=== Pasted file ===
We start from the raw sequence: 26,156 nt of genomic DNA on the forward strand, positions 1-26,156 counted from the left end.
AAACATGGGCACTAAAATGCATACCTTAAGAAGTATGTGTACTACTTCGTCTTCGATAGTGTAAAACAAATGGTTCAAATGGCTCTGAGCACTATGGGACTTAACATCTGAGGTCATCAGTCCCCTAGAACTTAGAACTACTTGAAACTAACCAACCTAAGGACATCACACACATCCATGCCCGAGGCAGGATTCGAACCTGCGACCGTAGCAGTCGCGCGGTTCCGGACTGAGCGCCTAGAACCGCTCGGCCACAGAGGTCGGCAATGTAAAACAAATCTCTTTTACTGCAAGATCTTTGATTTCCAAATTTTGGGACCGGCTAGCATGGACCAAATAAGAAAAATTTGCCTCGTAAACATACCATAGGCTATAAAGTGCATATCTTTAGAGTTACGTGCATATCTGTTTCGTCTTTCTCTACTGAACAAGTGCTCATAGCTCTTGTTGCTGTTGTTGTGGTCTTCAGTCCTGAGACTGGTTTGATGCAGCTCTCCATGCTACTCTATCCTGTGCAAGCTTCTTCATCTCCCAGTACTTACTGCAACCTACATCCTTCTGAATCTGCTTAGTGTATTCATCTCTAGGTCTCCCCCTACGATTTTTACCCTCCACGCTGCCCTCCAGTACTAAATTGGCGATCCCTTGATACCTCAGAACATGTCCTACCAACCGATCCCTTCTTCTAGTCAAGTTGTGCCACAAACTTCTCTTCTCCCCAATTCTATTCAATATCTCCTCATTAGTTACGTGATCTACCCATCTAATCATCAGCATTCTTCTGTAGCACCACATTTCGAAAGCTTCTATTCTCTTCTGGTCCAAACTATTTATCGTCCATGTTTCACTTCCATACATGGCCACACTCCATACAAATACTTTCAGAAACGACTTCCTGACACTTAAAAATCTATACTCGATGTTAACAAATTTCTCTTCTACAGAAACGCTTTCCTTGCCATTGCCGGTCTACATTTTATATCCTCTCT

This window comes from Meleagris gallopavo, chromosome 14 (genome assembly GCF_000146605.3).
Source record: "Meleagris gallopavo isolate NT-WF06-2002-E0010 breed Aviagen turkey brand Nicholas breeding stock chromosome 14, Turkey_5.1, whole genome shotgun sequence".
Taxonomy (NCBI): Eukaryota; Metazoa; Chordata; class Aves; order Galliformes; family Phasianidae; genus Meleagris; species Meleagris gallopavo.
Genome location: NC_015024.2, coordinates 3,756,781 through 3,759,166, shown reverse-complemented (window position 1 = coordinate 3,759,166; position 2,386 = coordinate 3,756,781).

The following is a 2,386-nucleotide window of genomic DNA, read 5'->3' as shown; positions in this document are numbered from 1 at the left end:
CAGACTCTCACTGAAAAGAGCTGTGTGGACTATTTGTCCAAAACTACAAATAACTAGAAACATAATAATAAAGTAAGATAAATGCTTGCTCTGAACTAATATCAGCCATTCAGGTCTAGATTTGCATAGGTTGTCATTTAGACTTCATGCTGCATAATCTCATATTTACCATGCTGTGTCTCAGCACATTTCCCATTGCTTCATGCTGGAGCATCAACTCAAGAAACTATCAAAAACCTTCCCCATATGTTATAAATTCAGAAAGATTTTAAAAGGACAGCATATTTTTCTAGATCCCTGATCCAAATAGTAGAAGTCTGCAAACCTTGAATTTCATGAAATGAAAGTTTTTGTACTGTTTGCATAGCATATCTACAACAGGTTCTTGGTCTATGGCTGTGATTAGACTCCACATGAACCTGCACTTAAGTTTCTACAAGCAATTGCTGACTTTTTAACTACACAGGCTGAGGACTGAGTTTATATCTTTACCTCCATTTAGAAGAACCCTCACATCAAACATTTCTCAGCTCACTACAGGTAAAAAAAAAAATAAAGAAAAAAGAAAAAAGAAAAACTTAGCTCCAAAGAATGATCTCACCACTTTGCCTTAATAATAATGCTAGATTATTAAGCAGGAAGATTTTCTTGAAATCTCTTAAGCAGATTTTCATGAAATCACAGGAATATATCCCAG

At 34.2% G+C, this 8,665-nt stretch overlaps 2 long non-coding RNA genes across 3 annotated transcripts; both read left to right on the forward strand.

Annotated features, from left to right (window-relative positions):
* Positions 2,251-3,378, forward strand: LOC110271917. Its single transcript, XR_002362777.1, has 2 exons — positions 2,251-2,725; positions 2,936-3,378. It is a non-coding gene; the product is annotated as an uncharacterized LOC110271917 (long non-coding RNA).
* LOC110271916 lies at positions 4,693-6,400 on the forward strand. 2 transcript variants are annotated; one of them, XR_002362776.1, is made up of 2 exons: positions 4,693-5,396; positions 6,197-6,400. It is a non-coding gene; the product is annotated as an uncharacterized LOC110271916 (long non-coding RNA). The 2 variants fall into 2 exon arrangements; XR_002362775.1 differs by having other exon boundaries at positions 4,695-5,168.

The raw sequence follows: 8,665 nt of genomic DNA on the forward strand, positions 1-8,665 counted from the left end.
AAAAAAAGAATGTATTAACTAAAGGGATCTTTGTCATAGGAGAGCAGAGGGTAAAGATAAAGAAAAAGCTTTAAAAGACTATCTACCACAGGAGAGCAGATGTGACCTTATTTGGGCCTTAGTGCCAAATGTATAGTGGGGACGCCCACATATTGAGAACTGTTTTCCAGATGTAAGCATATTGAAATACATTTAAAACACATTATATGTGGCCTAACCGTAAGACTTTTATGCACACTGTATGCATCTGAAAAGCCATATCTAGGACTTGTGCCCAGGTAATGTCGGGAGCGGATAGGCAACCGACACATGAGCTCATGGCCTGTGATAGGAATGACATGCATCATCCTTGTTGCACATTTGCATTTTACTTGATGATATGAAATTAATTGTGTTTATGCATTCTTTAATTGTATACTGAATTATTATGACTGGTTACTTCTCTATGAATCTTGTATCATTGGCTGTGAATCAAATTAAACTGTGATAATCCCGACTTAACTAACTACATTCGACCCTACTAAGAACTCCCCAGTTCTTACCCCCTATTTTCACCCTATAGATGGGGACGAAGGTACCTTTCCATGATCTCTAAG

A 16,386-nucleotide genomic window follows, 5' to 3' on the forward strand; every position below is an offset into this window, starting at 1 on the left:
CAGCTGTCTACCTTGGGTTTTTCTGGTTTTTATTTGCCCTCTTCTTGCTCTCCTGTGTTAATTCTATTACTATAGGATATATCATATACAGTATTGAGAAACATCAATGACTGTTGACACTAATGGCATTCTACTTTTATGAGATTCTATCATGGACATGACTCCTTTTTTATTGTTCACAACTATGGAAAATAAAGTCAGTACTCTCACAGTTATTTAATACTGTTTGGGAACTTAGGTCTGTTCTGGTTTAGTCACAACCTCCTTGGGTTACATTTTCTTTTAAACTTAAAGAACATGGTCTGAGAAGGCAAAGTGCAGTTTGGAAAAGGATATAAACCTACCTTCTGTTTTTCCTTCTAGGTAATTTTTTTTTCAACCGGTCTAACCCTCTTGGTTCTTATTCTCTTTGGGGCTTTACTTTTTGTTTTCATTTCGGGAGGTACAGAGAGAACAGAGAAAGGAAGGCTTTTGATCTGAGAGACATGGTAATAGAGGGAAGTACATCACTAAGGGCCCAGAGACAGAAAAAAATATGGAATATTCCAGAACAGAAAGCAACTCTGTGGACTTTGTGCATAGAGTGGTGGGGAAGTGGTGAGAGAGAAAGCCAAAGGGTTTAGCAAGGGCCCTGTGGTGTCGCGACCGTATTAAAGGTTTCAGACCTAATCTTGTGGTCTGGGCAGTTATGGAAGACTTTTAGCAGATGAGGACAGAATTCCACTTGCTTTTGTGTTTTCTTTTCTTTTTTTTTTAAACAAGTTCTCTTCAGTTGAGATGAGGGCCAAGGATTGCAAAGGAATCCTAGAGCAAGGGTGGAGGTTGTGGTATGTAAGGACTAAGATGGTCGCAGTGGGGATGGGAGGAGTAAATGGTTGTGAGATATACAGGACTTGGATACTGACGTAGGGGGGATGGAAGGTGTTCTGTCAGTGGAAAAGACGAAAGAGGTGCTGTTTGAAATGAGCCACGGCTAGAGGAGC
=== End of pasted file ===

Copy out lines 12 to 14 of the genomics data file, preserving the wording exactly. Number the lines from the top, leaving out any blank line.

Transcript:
* LOC110271916 lies at positions 4,693-6,400 on the forward strand. 2 transcript variants are annotated; one of them, XR_002362776.1, is made up of 2 exons: positions 4,693-5,396; positions 6,197-6,400. It is a non-coding gene; the product is annotated as an uncharacterized LOC110271916 (long non-coding RNA). The 2 variants fall into 2 exon arrangements; XR_002362775.1 differs by having other exon boundaries at positions 4,695-5,168.

The raw sequence follows: 8,665 nt of genomic DNA on the forward strand, positions 1-8,665 counted from the left end.
AAAAAAAGAATGTATTAACTAAAGGGATCTTTGTCATAGGAGAGCAGAGGGTAAAGATAAAGAAAAAGCTTTAAAAGACTATCTACCACAGGAGAGCAGATGTGACCTTATTTGGGCCTTAGTGCCAAATGTATAGTGGGGACGCCCACATATTGAGAACTGTTTTCCAGATGTAAGCATATTGAAATACATTTAAAACACATTATATGTGGCCTAACCGTAAGACTTTTATGCACACTGTATGCATCTGAAAAGCCATATCTAGGACTTGTGCCCAGGTAATGTCGGGAGCGGATAGGCAACCGACACATGAGCTCATGGCCTGTGATAGGAATGACATGCATCATCCTTGTTGCACATTTGCATTTTACTTGATGATATGAAATTAATTGTGTTTATGCATTCTTTAATTGTATACTGAATTATTATGACTGGTTACTTCTCTATGAATCTTGTATCATTGGCTGTGAATCAAATTAAACTGTGATAATCCCGACTTAACTAACTACATTCGACCCTACTAAGAACTCCCCAGTTCTTACCCCCTATTTTCACCCTATAGATGGGGACGAAGGTACCTTTCCATGATCTCTAAG